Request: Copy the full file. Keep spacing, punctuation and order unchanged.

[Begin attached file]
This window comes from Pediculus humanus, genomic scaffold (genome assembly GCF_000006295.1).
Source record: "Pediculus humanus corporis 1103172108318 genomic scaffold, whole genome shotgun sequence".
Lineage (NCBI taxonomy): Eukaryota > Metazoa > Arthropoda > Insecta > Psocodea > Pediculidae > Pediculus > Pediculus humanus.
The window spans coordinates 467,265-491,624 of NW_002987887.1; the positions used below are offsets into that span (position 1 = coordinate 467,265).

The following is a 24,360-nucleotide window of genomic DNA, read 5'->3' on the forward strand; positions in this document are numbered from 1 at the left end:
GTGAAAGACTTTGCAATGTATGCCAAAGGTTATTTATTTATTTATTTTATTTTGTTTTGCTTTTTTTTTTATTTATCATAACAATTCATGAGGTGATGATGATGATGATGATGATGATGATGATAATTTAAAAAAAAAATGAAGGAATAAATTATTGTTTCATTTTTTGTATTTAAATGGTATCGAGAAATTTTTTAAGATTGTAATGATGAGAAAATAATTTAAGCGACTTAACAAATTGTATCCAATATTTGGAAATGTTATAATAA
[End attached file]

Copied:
This window comes from Pediculus humanus, genomic scaffold (genome assembly GCF_000006295.1).
Source record: "Pediculus humanus corporis 1103172108318 genomic scaffold, whole genome shotgun sequence".
Lineage (NCBI taxonomy): Eukaryota > Metazoa > Arthropoda > Insecta > Psocodea > Pediculidae > Pediculus > Pediculus humanus.
The window spans coordinates 467,265-491,624 of NW_002987887.1; the positions used below are offsets into that span (position 1 = coordinate 467,265).

The following is a 24,360-nucleotide window of genomic DNA, read 5'->3' on the forward strand; positions in this document are numbered from 1 at the left end:
GTGAAAGACTTTGCAATGTATGCCAAAGGTTATTTATTTATTTATTTTATTTTGTTTTGCTTTTTTTTTTATTTATCATAACAATTCATGAGGTGATGATGATGATGATGATGATGATGATGATAATTTAAAAAAAAAATGAAGGAATAAATTATTGTTTCATTTTTTGTATTTAAATGGTATCGAGAAATTTTTTAAGATTGTAATGATGAGAAAATAATTTAAGCGACTTAACAAATTGTATCCAATATTTGGAAATGTTATAATAA